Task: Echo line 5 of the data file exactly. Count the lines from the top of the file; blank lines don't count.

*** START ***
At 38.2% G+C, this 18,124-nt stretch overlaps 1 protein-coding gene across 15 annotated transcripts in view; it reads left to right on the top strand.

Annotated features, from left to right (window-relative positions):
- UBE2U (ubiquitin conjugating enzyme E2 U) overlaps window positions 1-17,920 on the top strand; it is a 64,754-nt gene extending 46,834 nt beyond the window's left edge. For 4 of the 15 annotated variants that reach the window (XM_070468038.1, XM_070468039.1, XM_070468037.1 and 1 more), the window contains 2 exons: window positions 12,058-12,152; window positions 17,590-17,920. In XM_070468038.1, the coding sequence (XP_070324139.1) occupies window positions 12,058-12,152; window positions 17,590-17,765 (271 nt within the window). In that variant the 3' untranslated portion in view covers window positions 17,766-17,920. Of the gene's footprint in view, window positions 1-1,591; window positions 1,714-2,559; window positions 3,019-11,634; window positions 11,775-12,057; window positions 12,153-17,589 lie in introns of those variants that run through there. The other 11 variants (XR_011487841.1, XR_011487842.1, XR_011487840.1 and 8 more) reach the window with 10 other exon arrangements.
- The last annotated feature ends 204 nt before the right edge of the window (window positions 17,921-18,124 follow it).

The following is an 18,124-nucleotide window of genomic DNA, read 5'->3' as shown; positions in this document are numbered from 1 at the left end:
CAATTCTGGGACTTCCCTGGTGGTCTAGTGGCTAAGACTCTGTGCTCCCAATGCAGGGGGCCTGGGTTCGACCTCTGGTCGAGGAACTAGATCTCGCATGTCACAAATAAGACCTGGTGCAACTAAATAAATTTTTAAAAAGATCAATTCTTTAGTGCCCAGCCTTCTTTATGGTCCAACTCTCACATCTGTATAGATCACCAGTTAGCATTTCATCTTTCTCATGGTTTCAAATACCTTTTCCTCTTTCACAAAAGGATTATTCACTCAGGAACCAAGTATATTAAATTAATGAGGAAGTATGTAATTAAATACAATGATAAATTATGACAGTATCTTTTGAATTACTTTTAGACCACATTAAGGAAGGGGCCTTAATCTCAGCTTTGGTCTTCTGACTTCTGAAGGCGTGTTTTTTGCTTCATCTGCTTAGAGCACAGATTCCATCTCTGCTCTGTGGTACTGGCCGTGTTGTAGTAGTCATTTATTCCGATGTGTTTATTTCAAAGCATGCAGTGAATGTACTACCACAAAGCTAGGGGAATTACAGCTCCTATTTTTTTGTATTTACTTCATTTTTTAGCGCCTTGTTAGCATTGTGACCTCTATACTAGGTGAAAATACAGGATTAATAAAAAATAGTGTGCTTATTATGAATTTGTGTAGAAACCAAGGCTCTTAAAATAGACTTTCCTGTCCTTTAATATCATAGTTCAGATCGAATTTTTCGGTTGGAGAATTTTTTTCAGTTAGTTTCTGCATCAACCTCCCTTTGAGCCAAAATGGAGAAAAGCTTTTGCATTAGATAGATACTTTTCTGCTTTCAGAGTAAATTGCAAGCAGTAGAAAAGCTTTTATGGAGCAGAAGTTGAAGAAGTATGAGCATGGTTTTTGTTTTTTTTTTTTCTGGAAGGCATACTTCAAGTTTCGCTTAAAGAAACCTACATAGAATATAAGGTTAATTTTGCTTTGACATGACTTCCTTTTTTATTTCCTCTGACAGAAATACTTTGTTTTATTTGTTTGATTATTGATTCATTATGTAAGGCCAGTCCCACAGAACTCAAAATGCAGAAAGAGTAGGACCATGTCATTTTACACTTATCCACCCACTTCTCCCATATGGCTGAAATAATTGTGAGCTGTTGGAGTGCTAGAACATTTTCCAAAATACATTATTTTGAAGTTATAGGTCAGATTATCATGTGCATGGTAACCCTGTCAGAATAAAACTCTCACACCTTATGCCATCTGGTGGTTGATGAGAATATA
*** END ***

The following is an 18,124-nucleotide window of genomic DNA, read 5'->3' as shown; positions in this document are numbered from 1 at the left end: